A previous paper by Wellesley Institute on the healthcare experiences of people with long COVID in the Greater Toronto raised the importance of healthcare providers in supporting workers to access benefits, sick leave and income supports when needed. Reviews of qualitative research on long COVID have also identified financial hardship as a challenge for many people with long COVID.
Estimates from the US in 2022 suggest that of the 16 million working age adults with long COVID, between 2 and 4 million are not working due to their condition. The economic impact in that country has been estimated at as much as $200 billion per year. Despite these projections, research on the experiences of people with long COVID suggest that they are not receiving the support they need from employers. People living with long COVID have also reported limited workplace understanding of the impact of their symptoms in limiting their ability to work. At the same time, the ability to take time to rest or pace oneself during activities such as work has been identified as an important element of recovery from long COVID.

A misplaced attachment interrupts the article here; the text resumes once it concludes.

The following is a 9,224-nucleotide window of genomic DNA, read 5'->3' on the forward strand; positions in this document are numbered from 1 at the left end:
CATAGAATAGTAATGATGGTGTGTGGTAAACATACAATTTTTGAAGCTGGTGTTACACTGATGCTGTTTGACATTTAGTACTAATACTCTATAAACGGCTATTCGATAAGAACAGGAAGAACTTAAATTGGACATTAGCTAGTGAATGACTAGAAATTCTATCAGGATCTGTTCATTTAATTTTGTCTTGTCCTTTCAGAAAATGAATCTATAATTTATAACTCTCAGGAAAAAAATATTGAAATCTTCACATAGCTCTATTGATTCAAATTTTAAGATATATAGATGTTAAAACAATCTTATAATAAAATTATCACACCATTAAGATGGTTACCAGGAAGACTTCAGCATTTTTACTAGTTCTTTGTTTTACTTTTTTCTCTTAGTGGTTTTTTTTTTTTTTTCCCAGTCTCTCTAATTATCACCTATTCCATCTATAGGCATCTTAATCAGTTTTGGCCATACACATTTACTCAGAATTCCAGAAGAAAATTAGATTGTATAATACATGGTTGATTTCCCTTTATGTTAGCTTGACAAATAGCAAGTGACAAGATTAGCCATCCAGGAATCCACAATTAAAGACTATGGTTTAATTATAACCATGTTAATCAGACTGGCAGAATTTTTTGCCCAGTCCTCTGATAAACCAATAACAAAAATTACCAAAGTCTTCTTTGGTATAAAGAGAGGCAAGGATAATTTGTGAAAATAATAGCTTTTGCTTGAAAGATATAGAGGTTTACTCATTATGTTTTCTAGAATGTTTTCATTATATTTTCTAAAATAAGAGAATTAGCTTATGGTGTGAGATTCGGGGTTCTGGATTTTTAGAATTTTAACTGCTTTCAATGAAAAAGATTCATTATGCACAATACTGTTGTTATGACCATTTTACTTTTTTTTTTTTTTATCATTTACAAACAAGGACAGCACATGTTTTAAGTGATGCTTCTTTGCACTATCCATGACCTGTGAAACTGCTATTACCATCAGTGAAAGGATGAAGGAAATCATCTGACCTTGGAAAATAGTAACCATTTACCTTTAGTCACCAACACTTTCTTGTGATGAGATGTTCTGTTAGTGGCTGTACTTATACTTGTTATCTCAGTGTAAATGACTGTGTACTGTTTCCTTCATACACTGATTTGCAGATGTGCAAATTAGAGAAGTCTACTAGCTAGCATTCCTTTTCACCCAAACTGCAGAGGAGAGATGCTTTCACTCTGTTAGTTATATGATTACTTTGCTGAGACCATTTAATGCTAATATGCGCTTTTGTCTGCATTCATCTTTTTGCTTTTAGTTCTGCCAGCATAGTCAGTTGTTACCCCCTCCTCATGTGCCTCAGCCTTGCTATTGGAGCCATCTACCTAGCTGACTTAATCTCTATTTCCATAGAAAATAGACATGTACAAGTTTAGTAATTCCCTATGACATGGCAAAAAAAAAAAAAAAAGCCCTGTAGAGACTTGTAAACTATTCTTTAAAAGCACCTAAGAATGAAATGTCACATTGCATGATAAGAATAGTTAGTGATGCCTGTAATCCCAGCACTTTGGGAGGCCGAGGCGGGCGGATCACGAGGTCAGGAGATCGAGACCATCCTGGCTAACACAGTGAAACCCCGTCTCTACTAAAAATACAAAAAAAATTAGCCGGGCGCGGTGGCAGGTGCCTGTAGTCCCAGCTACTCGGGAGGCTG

The policy implications of the findings presented in this report have been developed in a companion piece. This piece outlines specific actions to be taken to address long COVID work-related challenges. The general areas of recommended policy action relevant to work are as follows:
1. Mobilize knowledge to increase awareness of long COVID and how it impacts workers.
2. Develop implementable workplace plans to support workers with long COVID, including provision of worker-centered accommodations.
3. Increase access to paid short- and long-term sick leave for all workers.
4. Improve equitable access to workplace benefits that support symptom management and treatment for workers with long COVID, including mental health supports.